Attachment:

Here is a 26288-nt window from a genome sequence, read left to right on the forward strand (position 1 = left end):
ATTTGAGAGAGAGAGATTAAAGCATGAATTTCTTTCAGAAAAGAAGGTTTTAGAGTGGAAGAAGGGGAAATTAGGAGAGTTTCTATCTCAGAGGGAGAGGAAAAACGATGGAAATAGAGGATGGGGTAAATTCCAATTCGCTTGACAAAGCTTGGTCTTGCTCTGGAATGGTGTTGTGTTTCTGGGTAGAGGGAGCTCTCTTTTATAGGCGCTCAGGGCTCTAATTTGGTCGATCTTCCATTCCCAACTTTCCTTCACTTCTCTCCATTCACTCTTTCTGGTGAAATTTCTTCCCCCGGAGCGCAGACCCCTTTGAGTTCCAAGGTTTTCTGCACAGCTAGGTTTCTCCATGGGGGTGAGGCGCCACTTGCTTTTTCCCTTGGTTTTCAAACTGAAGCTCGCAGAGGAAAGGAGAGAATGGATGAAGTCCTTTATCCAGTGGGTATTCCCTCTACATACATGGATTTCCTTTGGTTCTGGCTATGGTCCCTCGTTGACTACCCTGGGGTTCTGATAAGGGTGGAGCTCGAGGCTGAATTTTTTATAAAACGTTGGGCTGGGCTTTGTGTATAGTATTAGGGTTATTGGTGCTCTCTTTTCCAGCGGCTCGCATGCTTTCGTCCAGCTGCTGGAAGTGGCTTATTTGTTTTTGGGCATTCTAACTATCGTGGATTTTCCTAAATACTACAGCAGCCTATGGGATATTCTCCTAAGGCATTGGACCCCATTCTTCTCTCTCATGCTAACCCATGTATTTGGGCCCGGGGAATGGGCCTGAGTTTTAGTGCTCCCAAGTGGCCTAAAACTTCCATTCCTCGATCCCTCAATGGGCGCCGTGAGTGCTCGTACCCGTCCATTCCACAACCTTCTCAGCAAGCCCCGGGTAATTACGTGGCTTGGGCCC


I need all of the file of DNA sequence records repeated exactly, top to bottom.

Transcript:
Here is a 26288-nt window from a genome sequence, read left to right on the forward strand (position 1 = left end):
ATTTGAGAGAGAGAGATTAAAGCATGAATTTCTTTCAGAAAAGAAGGTTTTAGAGTGGAAGAAGGGGAAATTAGGAGAGTTTCTATCTCAGAGGGAGAGGAAAAACGATGGAAATAGAGGATGGGGTAAATTCCAATTCGCTTGACAAAGCTTGGTCTTGCTCTGGAATGGTGTTGTGTTTCTGGGTAGAGGGAGCTCTCTTTTATAGGCGCTCAGGGCTCTAATTTGGTCGATCTTCCATTCCCAACTTTCCTTCACTTCTCTCCATTCACTCTTTCTGGTGAAATTTCTTCCCCCGGAGCGCAGACCCCTTTGAGTTCCAAGGTTTTCTGCACAGCTAGGTTTCTCCATGGGGGTGAGGCGCCACTTGCTTTTTCCCTTGGTTTTCAAACTGAAGCTCGCAGAGGAAAGGAGAGAATGGATGAAGTCCTTTATCCAGTGGGTATTCCCTCTACATACATGGATTTCCTTTGGTTCTGGCTATGGTCCCTCGTTGACTACCCTGGGGTTCTGATAAGGGTGGAGCTCGAGGCTGAATTTTTTATAAAACGTTGGGCTGGGCTTTGTGTATAGTATTAGGGTTATTGGTGCTCTCTTTTCCAGCGGCTCGCATGCTTTCGTCCAGCTGCTGGAAGTGGCTTATTTGTTTTTGGGCATTCTAACTATCGTGGATTTTCCTAAATACTACAGCAGCCTATGGGATATTCTCCTAAGGCATTGGACCCCATTCTTCTCTCTCATGCTAACCCATGTATTTGGGCCCGGGGAATGGGCCTGAGTTTTAGTGCTCCCAAGTGGCCTAAAACTTCCATTCCTCGATCCCTCAATGGGCGCCGTGAGTGCTCGTACCCGTCCATTCCACAACCTTCTCAGCAAGCCCCGGGTAATTACGTGGCTTGGGCCC